But more, I allow the unwinding sense of nervous energy to take its course.
This way we can get somewhere. I don’t see how promoting the feelings of idiocy can help someone navigate their way in their new life. However, in my case, this was a strong motivator to never feel so humbled again.

Ah, the newbies . . .
You’ll hear them say, “I’m sorry. I never did anything like this before.”
And I’ll say,
“That’s why we’re here to work together. This way we both learn.”
“This way we can both learn new ways of doing things.”

When I was that person who walked in the door for the first time, do you know what I was thinking?
I was thinking I wanted them to like me.
I was thinking I wanted them to think they made the right choice –
By hiring me!
I was thinking I hope they don’t think I’m an idiot or that I’m stupid.
In other fields of work, I was thinking that if they don’t like me, I’ll have to deal with the humiliation of not even lasting through the probationary period. And that just sucks!

I was thinking that life comes with adjustments that only experience can teach. That no matter how I walk or slick back my hair or wear a nice tie, life is learned through the experience of living.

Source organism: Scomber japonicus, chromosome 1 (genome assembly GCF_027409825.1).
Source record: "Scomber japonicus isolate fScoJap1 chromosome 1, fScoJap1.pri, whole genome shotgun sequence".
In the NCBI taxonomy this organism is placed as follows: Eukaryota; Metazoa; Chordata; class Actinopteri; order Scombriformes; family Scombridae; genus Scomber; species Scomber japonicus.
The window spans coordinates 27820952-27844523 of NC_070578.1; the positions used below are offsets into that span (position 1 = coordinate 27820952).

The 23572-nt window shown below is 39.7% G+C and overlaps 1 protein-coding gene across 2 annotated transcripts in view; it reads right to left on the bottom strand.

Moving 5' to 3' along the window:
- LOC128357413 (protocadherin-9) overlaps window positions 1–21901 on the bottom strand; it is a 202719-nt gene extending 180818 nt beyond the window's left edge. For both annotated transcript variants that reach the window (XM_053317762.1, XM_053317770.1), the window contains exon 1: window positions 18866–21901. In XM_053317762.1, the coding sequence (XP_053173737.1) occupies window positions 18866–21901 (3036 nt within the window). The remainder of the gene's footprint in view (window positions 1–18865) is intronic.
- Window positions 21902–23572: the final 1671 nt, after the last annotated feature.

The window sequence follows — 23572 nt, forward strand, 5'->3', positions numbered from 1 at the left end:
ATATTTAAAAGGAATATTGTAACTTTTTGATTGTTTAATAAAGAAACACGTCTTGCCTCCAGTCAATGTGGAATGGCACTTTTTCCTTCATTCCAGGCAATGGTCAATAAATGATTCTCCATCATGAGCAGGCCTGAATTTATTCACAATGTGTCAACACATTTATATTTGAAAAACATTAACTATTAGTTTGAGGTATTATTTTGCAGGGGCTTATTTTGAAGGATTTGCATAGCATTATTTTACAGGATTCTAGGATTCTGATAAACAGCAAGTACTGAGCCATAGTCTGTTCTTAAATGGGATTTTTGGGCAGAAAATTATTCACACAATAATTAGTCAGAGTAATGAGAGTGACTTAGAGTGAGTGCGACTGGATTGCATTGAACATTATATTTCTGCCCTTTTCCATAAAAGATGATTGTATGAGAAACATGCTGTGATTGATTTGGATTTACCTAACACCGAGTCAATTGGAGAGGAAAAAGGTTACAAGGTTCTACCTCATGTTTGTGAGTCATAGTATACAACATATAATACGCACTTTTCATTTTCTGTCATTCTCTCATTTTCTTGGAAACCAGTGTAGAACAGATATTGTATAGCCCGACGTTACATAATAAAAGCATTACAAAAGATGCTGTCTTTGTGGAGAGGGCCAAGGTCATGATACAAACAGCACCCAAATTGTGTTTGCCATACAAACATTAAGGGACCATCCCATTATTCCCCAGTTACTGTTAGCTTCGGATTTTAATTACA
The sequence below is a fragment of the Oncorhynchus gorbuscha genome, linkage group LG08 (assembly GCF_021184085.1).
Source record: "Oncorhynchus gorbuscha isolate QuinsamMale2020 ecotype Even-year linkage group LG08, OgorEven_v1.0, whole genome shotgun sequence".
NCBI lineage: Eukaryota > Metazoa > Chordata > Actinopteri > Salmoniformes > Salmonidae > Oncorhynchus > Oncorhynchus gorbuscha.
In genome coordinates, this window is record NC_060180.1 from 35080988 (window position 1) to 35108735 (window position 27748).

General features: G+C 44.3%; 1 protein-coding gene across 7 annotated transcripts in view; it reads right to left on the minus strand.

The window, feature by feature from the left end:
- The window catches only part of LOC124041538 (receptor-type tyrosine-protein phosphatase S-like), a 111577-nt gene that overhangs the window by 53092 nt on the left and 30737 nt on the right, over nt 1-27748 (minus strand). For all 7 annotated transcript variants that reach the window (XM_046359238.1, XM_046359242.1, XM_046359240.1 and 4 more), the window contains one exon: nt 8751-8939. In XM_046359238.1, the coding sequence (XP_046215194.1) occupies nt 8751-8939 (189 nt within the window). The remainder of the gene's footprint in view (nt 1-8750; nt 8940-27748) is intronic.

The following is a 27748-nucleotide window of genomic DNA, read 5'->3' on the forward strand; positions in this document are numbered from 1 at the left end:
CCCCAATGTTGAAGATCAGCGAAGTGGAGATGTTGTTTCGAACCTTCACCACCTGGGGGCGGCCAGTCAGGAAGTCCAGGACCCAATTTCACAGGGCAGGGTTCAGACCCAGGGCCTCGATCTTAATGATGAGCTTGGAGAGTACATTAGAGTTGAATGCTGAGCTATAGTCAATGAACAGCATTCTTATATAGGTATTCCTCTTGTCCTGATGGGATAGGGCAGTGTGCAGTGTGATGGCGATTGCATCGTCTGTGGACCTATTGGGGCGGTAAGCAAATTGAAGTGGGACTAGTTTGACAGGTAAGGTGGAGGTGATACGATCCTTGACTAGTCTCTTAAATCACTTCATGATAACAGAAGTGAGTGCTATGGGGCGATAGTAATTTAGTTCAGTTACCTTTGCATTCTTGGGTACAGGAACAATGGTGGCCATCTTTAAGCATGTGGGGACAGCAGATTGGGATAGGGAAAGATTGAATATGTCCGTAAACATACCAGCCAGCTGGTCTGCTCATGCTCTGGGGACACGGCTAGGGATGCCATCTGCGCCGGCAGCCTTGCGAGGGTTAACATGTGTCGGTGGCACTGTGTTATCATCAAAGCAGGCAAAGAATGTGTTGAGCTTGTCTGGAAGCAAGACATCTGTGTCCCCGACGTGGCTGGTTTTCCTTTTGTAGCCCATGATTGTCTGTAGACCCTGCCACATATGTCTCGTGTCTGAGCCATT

I am mindful of this now which is why I try to humanize life while working at the same time.

I wasn’t thinking this way back then.
No. I was thinking that I had to dress up and show up.
I was thinking that I had to play the role.
Or, I was trying to “Fake it, until you make it,” or so they told me.

It took decades for me to understand how completely useless that way of thinking is.
I remember an older colleague telling me, “Just be you. It’s what got you the job in the first place.”

At the time, I was thinking what if that wasn’t enough?
But it’s always enough.

That’s why I love seeing the new generation.
I love watching the new hires when they come through the door.
I love seeing who stays and who gives up on themselves.

This shows me that yes, times have changed. Fashion has definitely changed and the fact that I still struggle to find the right icons when swiping the screen on my cell phone, I know that technology has changed.

But one suggestion remains true:
Just be you. That’s what got you the job in the first place.

So, to answer the question: What the hell was I thinking when I walked through the doorway of my first real job?
Looking back, I’m thinking that I was overthinking
And overthinking . . .

Now that is something that’ll never go out of style.